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Creating Experience Books with Children Who Are Blind

Guidelines for creating experience books with children who are blind or visually impaired, including those with additional disabilities

an apple on a branch

Students benefit from participating in a wide variety of different experiences.  When they engage in an “experience” they are immersed in a rich learning environment.  Students can have experiences within the classroom, outside, on a field trip, or at home with their families. You can capture and preserve the memory by creating an experience book.  Below are experiences to create for your students and tips for fun, easy to create books.


       1.   The School Day 

  • Greet teachers and friends
  • Morning Circle/Calendar Routine
  • Enjoy a snack
  • Outside Play
  • Explore centers
  • Say goodbye
  • Get on the bus
  • Riding the bus can be an experience book also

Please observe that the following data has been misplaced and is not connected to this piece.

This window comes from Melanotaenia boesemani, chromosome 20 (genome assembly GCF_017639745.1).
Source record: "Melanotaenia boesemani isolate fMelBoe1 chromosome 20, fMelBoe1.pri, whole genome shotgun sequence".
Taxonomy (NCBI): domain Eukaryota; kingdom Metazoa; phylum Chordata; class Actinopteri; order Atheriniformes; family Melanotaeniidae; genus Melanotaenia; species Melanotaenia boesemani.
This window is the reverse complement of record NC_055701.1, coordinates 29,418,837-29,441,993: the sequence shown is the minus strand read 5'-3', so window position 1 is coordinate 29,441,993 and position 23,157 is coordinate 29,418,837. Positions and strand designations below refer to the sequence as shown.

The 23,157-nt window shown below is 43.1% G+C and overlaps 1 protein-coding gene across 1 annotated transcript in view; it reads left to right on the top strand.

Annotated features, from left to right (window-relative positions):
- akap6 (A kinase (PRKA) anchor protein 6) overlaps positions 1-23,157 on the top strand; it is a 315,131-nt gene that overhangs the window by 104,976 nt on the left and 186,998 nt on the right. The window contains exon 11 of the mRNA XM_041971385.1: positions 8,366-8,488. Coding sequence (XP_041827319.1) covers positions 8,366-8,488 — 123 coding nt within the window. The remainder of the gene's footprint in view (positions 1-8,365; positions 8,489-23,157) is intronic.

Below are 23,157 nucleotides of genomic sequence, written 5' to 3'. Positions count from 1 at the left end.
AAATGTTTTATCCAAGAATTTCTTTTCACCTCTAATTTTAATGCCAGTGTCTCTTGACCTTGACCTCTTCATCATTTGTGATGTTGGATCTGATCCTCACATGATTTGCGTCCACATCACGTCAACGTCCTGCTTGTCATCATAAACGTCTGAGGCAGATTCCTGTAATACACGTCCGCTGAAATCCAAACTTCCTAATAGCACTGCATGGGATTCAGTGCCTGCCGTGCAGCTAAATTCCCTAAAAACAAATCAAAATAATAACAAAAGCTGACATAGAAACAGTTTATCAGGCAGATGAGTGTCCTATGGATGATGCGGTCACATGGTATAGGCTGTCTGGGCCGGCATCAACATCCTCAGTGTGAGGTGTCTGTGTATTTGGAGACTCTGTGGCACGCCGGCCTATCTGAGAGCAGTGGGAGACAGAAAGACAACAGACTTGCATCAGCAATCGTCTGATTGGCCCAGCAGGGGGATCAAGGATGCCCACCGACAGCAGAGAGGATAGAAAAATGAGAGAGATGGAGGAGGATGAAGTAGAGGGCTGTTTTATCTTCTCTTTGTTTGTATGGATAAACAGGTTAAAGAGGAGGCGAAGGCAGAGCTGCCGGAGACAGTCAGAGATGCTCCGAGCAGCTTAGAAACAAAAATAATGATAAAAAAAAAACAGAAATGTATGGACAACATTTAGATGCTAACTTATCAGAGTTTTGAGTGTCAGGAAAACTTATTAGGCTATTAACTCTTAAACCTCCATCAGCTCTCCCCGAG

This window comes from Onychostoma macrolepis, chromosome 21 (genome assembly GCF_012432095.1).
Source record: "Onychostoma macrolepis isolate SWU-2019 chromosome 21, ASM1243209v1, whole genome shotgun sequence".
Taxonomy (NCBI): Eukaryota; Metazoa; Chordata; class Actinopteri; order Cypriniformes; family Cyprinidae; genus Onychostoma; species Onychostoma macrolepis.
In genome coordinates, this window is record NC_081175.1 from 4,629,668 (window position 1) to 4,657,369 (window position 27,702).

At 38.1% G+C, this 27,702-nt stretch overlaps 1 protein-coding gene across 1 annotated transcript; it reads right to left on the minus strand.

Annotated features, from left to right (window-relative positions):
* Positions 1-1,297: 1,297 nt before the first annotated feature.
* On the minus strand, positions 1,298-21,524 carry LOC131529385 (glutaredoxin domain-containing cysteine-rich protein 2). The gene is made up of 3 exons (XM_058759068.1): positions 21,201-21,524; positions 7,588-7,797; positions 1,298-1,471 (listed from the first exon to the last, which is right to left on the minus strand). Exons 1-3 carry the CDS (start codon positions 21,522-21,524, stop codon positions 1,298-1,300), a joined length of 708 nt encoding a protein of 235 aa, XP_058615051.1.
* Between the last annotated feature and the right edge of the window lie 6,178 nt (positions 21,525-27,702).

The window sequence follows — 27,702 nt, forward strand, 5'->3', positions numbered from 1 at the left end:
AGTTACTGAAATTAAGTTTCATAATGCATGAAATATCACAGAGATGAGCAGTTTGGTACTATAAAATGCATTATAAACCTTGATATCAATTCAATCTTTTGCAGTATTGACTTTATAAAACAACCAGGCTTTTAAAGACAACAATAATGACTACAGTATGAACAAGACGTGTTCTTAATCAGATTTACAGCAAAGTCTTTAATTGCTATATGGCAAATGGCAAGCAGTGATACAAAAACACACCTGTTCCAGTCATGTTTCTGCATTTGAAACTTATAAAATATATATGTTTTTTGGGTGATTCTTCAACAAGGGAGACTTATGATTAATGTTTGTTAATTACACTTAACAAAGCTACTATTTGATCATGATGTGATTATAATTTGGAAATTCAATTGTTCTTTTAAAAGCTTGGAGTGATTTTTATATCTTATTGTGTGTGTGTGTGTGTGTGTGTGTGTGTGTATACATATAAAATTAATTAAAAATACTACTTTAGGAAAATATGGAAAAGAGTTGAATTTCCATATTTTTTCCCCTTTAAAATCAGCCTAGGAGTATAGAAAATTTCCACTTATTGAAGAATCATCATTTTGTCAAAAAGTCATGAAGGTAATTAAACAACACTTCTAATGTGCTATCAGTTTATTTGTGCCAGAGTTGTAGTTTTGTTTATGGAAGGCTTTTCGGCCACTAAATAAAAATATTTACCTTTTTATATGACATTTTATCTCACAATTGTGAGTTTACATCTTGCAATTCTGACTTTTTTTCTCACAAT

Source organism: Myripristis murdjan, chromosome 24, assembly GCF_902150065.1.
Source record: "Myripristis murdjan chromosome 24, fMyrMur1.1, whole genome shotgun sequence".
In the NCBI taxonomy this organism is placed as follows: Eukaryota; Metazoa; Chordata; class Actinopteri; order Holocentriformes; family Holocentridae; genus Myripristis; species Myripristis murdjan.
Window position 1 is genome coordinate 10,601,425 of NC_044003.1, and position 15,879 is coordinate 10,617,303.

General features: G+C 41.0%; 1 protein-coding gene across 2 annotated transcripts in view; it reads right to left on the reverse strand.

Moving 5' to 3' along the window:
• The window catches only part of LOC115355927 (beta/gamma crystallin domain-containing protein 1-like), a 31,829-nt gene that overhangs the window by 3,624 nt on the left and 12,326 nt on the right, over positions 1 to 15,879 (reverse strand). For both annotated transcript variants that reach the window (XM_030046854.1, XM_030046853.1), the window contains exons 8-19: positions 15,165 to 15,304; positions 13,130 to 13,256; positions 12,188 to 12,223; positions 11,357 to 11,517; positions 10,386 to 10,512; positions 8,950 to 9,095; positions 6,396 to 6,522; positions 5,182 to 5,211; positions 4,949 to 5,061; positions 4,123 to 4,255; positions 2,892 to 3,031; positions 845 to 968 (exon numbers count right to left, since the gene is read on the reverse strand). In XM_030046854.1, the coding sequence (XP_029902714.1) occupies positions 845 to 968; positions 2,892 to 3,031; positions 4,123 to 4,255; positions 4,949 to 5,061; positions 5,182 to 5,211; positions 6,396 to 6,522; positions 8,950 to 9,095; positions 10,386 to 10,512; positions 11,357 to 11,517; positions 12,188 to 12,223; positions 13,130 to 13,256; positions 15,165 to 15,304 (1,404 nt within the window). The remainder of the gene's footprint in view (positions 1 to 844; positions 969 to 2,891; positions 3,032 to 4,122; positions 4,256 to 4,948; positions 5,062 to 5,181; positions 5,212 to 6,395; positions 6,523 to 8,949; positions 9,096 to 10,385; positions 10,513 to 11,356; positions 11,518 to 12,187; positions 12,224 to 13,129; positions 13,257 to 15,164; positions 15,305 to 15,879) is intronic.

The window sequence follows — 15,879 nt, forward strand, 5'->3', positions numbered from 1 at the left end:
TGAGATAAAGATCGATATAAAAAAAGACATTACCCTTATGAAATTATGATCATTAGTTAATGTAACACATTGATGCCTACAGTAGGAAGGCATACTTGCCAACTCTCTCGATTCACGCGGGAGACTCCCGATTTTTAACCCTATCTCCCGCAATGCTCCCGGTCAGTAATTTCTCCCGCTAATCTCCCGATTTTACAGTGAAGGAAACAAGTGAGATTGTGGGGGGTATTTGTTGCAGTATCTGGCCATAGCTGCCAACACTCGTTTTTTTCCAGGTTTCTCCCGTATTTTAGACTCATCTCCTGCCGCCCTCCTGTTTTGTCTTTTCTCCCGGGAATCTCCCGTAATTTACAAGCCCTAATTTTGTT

You can also create books about general classroom routines and “specials”. For example, you can write a book about art class.  “First, I put on my smock.  Next I choose my paint and paper.  Next I pick a paintbrush.  Then I paint my picture.  Finally, I wash my hands.”

       2.   Bedtime

  • toothbrushBrush my teeth
  • Take a bath/shower
  • Put on my pajamas
  • Read a story
  • Sing a song
  • Say goodnight



  1. At school I like to:

    • Read books
    • Play ball
    • Paint pictures
    • Go outside


  1. wheres my sweetie pie materials

    At home I like to:

    • Play with my brother / sister
    • Play a game
    • Eat dinner
    • Listen to music


  1. Planting seeds and flowers

  2. Birthdays

  3. Field Trips

    • pet stores
    • pumpkin patch
    • aquarium
    • park
    • farm
  1. Visiting another class

  2. Playing with favorite toys

  3. Holiday Activities

    experience book for pumpkins and fall
    • Carving pumpkins
    • Pumpkin bowling: This is a favorite activity.  We used a large wedge.  At the base of the wedge, we set up bowling pins.  One student sat at the top and the other at the base.  The student at the top pushed the pumpkin (the small ones) to roll it towards the pins.  The student at the base can feel the pins fall and help set them up again.  After the student is done bowling, they roll down the wedge.